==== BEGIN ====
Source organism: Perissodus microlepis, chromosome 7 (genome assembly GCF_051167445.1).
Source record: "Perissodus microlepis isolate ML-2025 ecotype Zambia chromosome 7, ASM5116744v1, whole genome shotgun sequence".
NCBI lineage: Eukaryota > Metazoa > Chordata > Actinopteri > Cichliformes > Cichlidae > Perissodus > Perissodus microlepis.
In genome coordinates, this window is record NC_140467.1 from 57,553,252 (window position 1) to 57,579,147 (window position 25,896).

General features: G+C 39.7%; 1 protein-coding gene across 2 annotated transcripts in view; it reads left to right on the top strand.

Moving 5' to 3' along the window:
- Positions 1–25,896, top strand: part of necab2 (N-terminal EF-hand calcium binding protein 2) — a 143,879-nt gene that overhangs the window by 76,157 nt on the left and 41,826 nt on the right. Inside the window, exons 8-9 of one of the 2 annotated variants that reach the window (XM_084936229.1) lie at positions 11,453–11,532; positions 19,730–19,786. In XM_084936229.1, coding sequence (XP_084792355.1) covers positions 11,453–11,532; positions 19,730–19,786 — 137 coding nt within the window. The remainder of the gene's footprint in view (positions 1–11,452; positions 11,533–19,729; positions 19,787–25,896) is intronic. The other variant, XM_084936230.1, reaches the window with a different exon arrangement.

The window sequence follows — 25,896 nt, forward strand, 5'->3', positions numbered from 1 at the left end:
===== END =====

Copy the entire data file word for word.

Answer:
Source organism: Perissodus microlepis, chromosome 7 (genome assembly GCF_051167445.1).
Source record: "Perissodus microlepis isolate ML-2025 ecotype Zambia chromosome 7, ASM5116744v1, whole genome shotgun sequence".
NCBI lineage: Eukaryota > Metazoa > Chordata > Actinopteri > Cichliformes > Cichlidae > Perissodus > Perissodus microlepis.
In genome coordinates, this window is record NC_140467.1 from 57,553,252 (window position 1) to 57,579,147 (window position 25,896).

General features: G+C 39.7%; 1 protein-coding gene across 2 annotated transcripts in view; it reads left to right on the top strand.

Moving 5' to 3' along the window:
- Positions 1–25,896, top strand: part of necab2 (N-terminal EF-hand calcium binding protein 2) — a 143,879-nt gene that overhangs the window by 76,157 nt on the left and 41,826 nt on the right. Inside the window, exons 8-9 of one of the 2 annotated variants that reach the window (XM_084936229.1) lie at positions 11,453–11,532; positions 19,730–19,786. In XM_084936229.1, coding sequence (XP_084792355.1) covers positions 11,453–11,532; positions 19,730–19,786 — 137 coding nt within the window. The remainder of the gene's footprint in view (positions 1–11,452; positions 11,533–19,729; positions 19,787–25,896) is intronic. The other variant, XM_084936230.1, reaches the window with a different exon arrangement.

The window sequence follows — 25,896 nt, forward strand, 5'->3', positions numbered from 1 at the left end: